The key differentiation linking an official penalty charge issued by the authorities and a parking charge issued by a private business is that there is zilch in criminal law to support a penalty or fine for parking on private land. Therefore they shouldn't be described as penalties or fines, although lots of parking operators will label their notices a Parking Charge Notice, which handily also abbreviates to PCN (what a coincidence!).

In giving out a Parking Charge Notice, the parking operator is relying on the law of contract to make a claim for damages. The amount they ask for is to compensate for you breaching the contract you formed when you parked on the land in question. According to the Citizen's Advice Bureau, this rate should be acceptable and in line with the loss suffered by the business, even though excessive charges are common. This isn't a criminal matter despite any impression given to the contrary by the operator.

The operator has no right to recover a parking charge from you without first taking you to court, so if you sense there has been an error and you shouldn't have been issued a ticket, you may wish to dispute the charge with the parking company as soon as possible. You should ask them to give proof of their case against you. If you fail to reach an agreement with them, then, as with all civil matters, it is up to the parking company to prove their case in court, but it is advisable to seek advice from the CAB or a solicitor before things get to this phase. Bear in mind that the parking operator has to prove its case on the balance of probabilities.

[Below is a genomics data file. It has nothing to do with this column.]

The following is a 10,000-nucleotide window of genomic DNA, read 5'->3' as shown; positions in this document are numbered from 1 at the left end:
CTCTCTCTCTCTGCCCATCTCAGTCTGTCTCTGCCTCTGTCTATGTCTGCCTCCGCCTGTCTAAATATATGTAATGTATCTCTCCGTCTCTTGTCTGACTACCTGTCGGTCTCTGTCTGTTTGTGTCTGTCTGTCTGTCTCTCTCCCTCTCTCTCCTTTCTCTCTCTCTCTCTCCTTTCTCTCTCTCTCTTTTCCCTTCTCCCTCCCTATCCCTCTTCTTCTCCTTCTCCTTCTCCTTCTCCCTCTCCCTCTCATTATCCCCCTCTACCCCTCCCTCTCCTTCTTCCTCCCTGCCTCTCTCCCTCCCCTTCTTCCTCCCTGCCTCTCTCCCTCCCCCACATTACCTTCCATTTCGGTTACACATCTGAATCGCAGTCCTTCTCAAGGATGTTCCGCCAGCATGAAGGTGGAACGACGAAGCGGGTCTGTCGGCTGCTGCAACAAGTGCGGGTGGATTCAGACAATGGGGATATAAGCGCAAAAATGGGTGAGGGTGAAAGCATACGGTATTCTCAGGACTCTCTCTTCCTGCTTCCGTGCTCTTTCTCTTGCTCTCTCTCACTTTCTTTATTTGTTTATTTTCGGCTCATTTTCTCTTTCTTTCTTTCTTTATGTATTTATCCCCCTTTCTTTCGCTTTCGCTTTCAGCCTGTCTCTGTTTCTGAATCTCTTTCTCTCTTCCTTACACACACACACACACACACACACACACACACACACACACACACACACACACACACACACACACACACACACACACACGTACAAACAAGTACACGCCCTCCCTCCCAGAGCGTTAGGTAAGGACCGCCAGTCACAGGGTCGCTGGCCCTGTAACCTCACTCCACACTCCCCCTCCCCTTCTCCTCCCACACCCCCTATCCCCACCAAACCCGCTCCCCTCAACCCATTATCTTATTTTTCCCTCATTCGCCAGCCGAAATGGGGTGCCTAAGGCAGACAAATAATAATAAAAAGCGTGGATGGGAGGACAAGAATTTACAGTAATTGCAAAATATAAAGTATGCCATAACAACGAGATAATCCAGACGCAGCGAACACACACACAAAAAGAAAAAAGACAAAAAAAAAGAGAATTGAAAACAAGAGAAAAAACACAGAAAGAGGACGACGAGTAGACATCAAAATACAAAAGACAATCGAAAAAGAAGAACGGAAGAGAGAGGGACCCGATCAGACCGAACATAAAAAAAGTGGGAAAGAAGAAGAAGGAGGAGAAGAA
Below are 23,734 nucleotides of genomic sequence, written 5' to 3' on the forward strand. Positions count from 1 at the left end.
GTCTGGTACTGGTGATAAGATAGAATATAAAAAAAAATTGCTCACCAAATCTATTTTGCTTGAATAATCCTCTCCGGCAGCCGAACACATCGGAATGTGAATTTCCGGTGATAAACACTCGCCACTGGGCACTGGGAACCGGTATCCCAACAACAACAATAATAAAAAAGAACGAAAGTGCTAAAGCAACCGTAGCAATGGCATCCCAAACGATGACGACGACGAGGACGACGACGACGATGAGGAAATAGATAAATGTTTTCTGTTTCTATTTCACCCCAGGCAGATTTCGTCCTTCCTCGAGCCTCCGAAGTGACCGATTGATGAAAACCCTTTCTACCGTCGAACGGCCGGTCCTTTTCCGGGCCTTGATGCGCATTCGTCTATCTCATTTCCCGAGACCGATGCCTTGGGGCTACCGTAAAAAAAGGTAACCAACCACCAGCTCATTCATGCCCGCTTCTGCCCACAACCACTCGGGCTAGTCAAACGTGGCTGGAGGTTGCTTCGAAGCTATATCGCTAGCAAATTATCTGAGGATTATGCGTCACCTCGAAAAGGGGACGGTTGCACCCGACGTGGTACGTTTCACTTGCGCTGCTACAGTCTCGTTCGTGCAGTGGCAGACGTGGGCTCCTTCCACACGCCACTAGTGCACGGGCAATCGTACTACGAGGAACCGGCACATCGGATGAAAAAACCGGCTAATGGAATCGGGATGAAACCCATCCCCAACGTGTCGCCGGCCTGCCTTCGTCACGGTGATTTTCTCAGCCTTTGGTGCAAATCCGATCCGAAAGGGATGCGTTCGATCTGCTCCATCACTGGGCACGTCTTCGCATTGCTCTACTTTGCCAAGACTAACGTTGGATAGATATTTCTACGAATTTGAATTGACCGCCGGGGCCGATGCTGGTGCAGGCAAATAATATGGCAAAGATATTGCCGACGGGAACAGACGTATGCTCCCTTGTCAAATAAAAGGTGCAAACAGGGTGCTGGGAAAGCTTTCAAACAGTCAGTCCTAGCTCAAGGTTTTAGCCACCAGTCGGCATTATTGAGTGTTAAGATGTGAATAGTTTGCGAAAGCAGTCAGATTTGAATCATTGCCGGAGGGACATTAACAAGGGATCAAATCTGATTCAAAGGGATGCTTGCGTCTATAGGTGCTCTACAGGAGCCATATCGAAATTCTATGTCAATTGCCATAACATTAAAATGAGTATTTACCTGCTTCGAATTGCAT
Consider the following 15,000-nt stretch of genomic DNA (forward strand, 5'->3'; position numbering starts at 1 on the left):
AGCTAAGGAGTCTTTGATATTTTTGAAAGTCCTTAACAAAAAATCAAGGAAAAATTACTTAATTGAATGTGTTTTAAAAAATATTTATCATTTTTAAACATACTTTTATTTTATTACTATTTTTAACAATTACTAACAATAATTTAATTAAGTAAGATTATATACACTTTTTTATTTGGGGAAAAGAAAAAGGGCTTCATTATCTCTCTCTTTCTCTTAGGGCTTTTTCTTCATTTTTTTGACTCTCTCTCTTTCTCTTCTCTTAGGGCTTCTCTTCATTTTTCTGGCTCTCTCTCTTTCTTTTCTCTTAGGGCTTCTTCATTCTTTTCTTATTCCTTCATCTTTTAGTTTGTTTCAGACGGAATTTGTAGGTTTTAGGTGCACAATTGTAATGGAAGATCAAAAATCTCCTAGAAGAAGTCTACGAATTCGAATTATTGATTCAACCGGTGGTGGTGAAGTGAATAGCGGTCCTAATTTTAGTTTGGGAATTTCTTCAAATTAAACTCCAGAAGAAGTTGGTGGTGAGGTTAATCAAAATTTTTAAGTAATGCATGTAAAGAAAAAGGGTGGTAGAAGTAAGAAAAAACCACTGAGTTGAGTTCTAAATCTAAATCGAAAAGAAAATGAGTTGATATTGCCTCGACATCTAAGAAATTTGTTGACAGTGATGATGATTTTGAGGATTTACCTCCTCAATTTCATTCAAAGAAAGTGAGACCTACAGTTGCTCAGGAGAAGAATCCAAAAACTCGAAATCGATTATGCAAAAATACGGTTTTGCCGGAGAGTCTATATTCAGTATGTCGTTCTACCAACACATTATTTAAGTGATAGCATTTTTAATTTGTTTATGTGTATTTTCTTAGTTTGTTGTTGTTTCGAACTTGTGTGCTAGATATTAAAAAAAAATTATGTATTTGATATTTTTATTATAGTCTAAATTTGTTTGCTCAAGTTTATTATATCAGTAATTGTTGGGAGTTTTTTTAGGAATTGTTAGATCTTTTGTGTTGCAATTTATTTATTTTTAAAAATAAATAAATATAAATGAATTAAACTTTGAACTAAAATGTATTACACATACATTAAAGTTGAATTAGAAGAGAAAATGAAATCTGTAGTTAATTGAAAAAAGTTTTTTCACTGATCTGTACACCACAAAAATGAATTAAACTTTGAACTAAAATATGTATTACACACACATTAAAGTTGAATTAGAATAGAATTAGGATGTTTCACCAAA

It is also significant to write down that, as things currently stand, the driver of the vehicle is the solitary person who can enter into a contract with the landowner. For that reason if you weren't the person driving you may wish to inform the parking company of this right away. Just because you are the registered keeper of the car, you are under no legal obligation to provide the parking operator with any further info, as you would be with the police. In particular you do not have to identify the driver or supply his or her name and address.

Indeed if you are convinced that you have not parked in contravention of the rules of the car park, you do not have to contact the parking company if you do not wish to do so as the obligation is on the parking company to verify its case. However you should let them know that you contest the notice as if not, you can count on a progression of letters from the company itself, debt collectors and solicitors, all warning of court action. However, the reality is that very few cases ever reach court because of the difficulties the private company has in proving its case. Consequently, the letters usually stop. Even if a case does reach court, the company may have trouble convincing a judge that the charge is just.

The bottom line is it is going to be very difficult for these companies to show you are a guilty party in this. In 99.99% of cases the best thing to do is rip up the ticket and throw it away. We would advise not to get in touch with the company (as you are handing them your details) or waste your time and money consulting a solicitor. Most of these companies do not provide proper signage - in other words they are easy to miss when you are busy thinking of all the stuff you want to purchase.